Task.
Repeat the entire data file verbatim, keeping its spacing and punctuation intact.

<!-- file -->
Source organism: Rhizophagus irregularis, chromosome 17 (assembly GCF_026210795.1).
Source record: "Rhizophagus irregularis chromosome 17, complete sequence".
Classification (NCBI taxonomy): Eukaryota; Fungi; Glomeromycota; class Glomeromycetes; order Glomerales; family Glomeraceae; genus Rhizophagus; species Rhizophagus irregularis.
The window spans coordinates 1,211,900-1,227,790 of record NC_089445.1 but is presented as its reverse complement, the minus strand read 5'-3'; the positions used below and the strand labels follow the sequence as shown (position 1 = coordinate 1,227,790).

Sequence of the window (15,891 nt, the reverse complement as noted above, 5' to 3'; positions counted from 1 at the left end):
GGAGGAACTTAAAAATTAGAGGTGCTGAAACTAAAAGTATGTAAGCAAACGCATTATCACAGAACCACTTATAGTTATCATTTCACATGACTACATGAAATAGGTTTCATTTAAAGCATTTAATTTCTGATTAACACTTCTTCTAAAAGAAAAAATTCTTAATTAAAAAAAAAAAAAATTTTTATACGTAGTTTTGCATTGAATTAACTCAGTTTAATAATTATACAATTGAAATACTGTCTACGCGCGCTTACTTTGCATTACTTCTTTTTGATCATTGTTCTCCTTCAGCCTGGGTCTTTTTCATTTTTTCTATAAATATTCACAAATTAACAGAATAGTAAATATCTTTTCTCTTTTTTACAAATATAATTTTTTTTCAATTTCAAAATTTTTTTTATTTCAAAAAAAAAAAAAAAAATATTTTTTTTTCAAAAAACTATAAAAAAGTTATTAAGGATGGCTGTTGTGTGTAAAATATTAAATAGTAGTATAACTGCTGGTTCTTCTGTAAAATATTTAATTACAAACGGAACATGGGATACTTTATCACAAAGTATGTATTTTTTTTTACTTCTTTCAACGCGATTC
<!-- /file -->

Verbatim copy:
Source organism: Rhizophagus irregularis, chromosome 17 (assembly GCF_026210795.1).
Source record: "Rhizophagus irregularis chromosome 17, complete sequence".
Classification (NCBI taxonomy): Eukaryota; Fungi; Glomeromycota; class Glomeromycetes; order Glomerales; family Glomeraceae; genus Rhizophagus; species Rhizophagus irregularis.
The window spans coordinates 1,211,900-1,227,790 of record NC_089445.1 but is presented as its reverse complement, the minus strand read 5'-3'; the positions used below and the strand labels follow the sequence as shown (position 1 = coordinate 1,227,790).

Sequence of the window (15,891 nt, the reverse complement as noted above, 5' to 3'; positions counted from 1 at the left end):
GGAGGAACTTAAAAATTAGAGGTGCTGAAACTAAAAGTATGTAAGCAAACGCATTATCACAGAACCACTTATAGTTATCATTTCACATGACTACATGAAATAGGTTTCATTTAAAGCATTTAATTTCTGATTAACACTTCTTCTAAAAGAAAAAATTCTTAATTAAAAAAAAAAAAAATTTTTATACGTAGTTTTGCATTGAATTAACTCAGTTTAATAATTATACAATTGAAATACTGTCTACGCGCGCTTACTTTGCATTACTTCTTTTTGATCATTGTTCTCCTTCAGCCTGGGTCTTTTTCATTTTTTCTATAAATATTCACAAATTAACAGAATAGTAAATATCTTTTCTCTTTTTTACAAATATAATTTTTTTTCAATTTCAAAATTTTTTTTATTTCAAAAAAAAAAAAAAAAATATTTTTTTTTCAAAAAACTATAAAAAAGTTATTAAGGATGGCTGTTGTGTGTAAAATATTAAATAGTAGTATAACTGCTGGTTCTTCTGTAAAATATTTAATTACAAACGGAACATGGGATACTTTATCACAAAGTATGTATTTTTTTTTACTTCTTTCAACGCGATTC